Eggs Show Greatest Fall in Retail Share

UK – Government figures going back to 1990 show egg producers have seen the biggest fall in the proportion of retail value going to them compared to three other commodities.
calendar icon 20 February 2015
clock icon 3 minute read

The seven per cent drop marks eggs out from beef, dairy and wheat producers and took hold during a decrease in retail share down from 35 per cent in 2004 to just over 20 per cent in 2008.

The Department for Environment Food and Rural Affairs (DEFRA) numbers put beef farmers at the top of the retail prices share, getting 50 per cent.

Wheat producers get the lowest proportion, of around 10 per cent, with dairy and egg producers seeing around 30 per cent of shop price coming back to the farm.

Leading agricultural costing book, John Nix, stressed the amount of processing some products require before being retailed. Each process occurs a cost, hence why beef and wheat are at opposite ends of the scale, explained Nix analysts.

The percentage share back to the producer was lower for all commodities in 2013 than in 1990, the figures showed.

“Some growers have suggested the farmers’ share of the retail price is too low,” said John Nix in his monthly analysis. “Large retail outlets arguably have some influence over trading terms, but the overriding factor affecting farmgate price is the relationship between supply and demand, whereas the retail price is more affected by the cost of production plus a profit margin - at each point of processing.”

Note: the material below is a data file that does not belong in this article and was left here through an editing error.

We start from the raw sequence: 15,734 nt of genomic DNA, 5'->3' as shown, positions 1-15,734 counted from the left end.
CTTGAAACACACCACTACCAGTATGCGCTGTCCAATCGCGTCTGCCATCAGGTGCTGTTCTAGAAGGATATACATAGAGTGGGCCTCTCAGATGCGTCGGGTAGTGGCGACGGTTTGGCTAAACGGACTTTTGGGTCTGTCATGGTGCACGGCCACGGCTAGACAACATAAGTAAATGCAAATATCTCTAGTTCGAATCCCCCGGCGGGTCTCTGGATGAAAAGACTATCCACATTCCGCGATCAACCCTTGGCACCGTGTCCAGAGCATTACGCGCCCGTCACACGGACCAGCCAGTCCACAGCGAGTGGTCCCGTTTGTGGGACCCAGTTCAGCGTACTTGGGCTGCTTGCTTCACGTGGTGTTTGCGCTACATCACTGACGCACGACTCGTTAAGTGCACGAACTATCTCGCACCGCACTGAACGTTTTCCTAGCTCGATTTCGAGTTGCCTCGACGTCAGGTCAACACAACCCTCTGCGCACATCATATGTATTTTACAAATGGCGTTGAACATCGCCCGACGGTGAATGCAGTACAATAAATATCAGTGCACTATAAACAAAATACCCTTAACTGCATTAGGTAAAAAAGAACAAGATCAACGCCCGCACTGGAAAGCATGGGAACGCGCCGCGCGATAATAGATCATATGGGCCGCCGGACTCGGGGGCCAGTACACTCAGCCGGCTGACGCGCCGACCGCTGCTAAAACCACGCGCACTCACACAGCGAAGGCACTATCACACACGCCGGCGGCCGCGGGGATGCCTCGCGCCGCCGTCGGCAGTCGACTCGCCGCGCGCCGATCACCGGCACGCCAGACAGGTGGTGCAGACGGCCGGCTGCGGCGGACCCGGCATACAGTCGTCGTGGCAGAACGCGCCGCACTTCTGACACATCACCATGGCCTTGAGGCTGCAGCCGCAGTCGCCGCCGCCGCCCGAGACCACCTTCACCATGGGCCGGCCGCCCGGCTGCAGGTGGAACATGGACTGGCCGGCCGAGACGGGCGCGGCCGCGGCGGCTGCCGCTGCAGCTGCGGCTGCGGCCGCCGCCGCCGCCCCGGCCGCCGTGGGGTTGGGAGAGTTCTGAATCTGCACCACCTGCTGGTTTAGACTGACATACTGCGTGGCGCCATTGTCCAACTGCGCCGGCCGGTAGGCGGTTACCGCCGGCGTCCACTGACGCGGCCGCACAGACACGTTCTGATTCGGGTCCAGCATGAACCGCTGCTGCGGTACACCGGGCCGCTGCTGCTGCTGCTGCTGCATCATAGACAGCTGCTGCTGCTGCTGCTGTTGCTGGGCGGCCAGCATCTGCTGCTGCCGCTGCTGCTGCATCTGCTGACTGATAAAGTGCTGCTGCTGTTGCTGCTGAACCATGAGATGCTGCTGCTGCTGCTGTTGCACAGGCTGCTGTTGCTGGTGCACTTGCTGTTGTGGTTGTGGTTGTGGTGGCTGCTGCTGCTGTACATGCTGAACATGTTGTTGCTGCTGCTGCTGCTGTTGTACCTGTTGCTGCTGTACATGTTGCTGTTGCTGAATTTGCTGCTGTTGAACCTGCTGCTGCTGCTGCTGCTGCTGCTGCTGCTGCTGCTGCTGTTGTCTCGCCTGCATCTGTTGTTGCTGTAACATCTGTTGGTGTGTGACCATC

“This might vary accordingly to brand strength, something a commodity doesn’t have. Although not shown on the graph fresh produce is often lower down on the scale with potato and cabbage producer’s receiving around 25 per cent of the value.

“Looking at the overall trend, the proportion of the retail value going to the farmer has decreased for each of the four commodities shown here, eggs show the greatest fall, by almost 7 per cent.”

Michael Priestley

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